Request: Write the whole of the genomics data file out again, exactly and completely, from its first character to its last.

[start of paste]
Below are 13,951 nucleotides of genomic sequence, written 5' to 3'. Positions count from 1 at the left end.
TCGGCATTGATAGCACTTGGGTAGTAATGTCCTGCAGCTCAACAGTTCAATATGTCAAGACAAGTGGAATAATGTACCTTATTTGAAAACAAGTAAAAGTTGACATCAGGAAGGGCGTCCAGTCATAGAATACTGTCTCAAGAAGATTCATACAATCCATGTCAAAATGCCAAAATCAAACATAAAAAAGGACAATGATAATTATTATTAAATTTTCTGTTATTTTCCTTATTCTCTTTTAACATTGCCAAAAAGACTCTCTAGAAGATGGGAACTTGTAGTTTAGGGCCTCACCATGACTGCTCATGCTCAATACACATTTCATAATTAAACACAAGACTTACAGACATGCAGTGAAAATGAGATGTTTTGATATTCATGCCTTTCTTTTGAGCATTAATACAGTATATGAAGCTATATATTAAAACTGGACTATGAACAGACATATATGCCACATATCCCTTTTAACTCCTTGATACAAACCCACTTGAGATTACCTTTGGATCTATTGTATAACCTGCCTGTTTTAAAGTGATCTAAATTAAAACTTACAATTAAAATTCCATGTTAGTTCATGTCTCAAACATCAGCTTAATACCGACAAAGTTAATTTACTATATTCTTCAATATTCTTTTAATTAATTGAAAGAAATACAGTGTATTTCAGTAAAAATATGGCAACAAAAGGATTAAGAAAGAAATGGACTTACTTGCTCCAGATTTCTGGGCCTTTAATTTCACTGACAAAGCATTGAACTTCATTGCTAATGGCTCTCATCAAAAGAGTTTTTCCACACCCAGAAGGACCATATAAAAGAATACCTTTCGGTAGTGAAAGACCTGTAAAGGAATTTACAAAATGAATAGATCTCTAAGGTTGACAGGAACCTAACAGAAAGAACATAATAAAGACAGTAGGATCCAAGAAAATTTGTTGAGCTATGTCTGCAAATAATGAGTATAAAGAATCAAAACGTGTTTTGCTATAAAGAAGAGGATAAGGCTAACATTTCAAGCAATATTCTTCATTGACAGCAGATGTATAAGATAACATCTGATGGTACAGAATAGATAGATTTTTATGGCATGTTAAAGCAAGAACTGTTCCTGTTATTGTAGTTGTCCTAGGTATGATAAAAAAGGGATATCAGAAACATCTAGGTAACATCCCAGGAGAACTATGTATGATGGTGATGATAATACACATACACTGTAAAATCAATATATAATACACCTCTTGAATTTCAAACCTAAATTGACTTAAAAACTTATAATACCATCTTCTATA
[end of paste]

Below are 13,951 nucleotides of genomic sequence, written 5' to 3'. Positions count from 1 at the left end.
TCGGCATTGATAGCACTTGGGTAGTAATGTCCTGCAGCTCAACAGTTCAATATGTCAAGACAAGTGGAATAATGTACCTTATTTGAAAACAAGTAAAAGTTGACATCAGGAAGGGCGTCCAGTCATAGAATACTGTCTCAAGAAGATTCATACAATCCATGTCAAAATGCCAAAATCAAACATAAAAAAGGACAATGATAATTATTATTAAATTTTCTGTTATTTTCCTTATTCTCTTTTAACATTGCCAAAAAGACTCTCTAGAAGATGGGAACTTGTAGTTTAGGGCCTCACCATGACTGCTCATGCTCAATACACATTTCATAATTAAACACAAGACTTACAGACATGCAGTGAAAATGAGATGTTTTGATATTCATGCCTTTCTTTTGAGCATTAATACAGTATATGAAGCTATATATTAAAACTGGACTATGAACAGACATATATGCCACATATCCCTTTTAACTCCTTGATACAAACCCACTTGAGATTACCTTTGGATCTATTGTATAACCTGCCTGTTTTAAAGTGATCTAAATTAAAACTTACAATTAAAATTCCATGTTAGTTCATGTCTCAAACATCAGCTTAATACCGACAAAGTTAATTTACTATATTCTTCAATATTCTTTTAATTAATTGAAAGAAATACAGTGTATTTCAGTAAAAATATGGCAACAAAAGGATTAAGAAAGAAATGGACTTACTTGCTCCAGATTTCTGGGCCTTTAATTTCACTGACAAAGCATTGAACTTCATTGCTAATGGCTCTCATCAAAAGAGTTTTTCCACACCCAGAAGGACCATATAAAAGAATACCTTTCGGTAGTGAAAGACCTGTAAAGGAATTTACAAAATGAATAGATCTCTAAGGTTGACAGGAACCTAACAGAAAGAACATAATAAAGACAGTAGGATCCAAGAAAATTTGTTGAGCTATGTCTGCAAATAATGAGTATAAAGAATCAAAACGTGTTTTGCTATAAAGAAGAGGATAAGGCTAACATTTCAAGCAATATTCTTCATTGACAGCAGATGTATAAGATAACATCTGATGGTACAGAATAGATAGATTTTTATGGCATGTTAAAGCAAGAACTGTTCCTGTTATTGTAGTTGTCCTAGGTATGATAAAAAAGGGATATCAGAAACATCTAGGTAACATCCCAGGAGAACTATGTATGATGGTGATGATAATACACATACACTGTAAAATCAATATATAATACACCTCTTGAATTTCAAACCTAAATTGACTTAAAAACTTATAATACCATCTTCTATA